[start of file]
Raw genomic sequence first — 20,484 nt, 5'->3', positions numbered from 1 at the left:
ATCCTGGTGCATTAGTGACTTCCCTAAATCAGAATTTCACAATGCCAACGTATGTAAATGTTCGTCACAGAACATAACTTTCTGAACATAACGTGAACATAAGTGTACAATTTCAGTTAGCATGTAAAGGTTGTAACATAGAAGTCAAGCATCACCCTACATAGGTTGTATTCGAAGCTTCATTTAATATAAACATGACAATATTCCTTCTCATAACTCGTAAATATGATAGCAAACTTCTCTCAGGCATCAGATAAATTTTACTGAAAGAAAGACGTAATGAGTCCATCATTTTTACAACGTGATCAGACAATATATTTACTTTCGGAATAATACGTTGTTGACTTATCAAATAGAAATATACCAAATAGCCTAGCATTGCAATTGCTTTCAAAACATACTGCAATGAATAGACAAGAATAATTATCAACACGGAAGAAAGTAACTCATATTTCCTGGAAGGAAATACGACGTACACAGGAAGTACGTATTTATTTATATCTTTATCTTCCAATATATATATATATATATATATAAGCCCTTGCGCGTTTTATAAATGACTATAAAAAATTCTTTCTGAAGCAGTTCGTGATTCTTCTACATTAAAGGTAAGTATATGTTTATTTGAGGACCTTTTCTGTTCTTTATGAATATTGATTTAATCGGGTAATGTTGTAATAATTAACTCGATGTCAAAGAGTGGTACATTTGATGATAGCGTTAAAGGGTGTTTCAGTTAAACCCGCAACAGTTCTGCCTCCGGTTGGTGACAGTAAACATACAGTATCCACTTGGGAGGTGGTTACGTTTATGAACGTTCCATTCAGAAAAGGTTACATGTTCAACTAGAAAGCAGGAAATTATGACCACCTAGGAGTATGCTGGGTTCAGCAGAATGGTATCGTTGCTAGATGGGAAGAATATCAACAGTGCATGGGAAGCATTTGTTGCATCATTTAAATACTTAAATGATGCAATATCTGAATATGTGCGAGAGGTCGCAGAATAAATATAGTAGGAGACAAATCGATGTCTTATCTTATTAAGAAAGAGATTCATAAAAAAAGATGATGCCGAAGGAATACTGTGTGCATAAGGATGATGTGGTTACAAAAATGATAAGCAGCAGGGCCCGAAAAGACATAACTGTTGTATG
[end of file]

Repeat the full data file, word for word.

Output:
Raw genomic sequence first — 20,484 nt, 5'->3', positions numbered from 1 at the left:
ATCCTGGTGCATTAGTGACTTCCCTAAATCAGAATTTCACAATGCCAACGTATGTAAATGTTCGTCACAGAACATAACTTTCTGAACATAACGTGAACATAAGTGTACAATTTCAGTTAGCATGTAAAGGTTGTAACATAGAAGTCAAGCATCACCCTACATAGGTTGTATTCGAAGCTTCATTTAATATAAACATGACAATATTCCTTCTCATAACTCGTAAATATGATAGCAAACTTCTCTCAGGCATCAGATAAATTTTACTGAAAGAAAGACGTAATGAGTCCATCATTTTTACAACGTGATCAGACAATATATTTACTTTCGGAATAATACGTTGTTGACTTATCAAATAGAAATATACCAAATAGCCTAGCATTGCAATTGCTTTCAAAACATACTGCAATGAATAGACAAGAATAATTATCAACACGGAAGAAAGTAACTCATATTTCCTGGAAGGAAATACGACGTACACAGGAAGTACGTATTTATTTATATCTTTATCTTCCAATATATATATATATATATATATAAGCCCTTGCGCGTTTTATAAATGACTATAAAAAATTCTTTCTGAAGCAGTTCGTGATTCTTCTACATTAAAGGTAAGTATATGTTTATTTGAGGACCTTTTCTGTTCTTTATGAATATTGATTTAATCGGGTAATGTTGTAATAATTAACTCGATGTCAAAGAGTGGTACATTTGATGATAGCGTTAAAGGGTGTTTCAGTTAAACCCGCAACAGTTCTGCCTCCGGTTGGTGACAGTAAACATACAGTATCCACTTGGGAGGTGGTTACGTTTATGAACGTTCCATTCAGAAAAGGTTACATGTTCAACTAGAAAGCAGGAAATTATGACCACCTAGGAGTATGCTGGGTTCAGCAGAATGGTATCGTTGCTAGATGGGAAGAATATCAACAGTGCATGGGAAGCATTTGTTGCATCATTTAAATACTTAAATGATGCAATATCTGAATATGTGCGAGAGGTCGCAGAATAAATATAGTAGGAGACAAATCGATGTCTTATCTTATTAAGAAAGAGATTCATAAAAAAAGATGATGCCGAAGGAATACTGTGTGCATAAGGATGATGTGGTTACAAAAATGATAAGCAGCAGGGCCCGAAAAGACATAACTGTTGTATG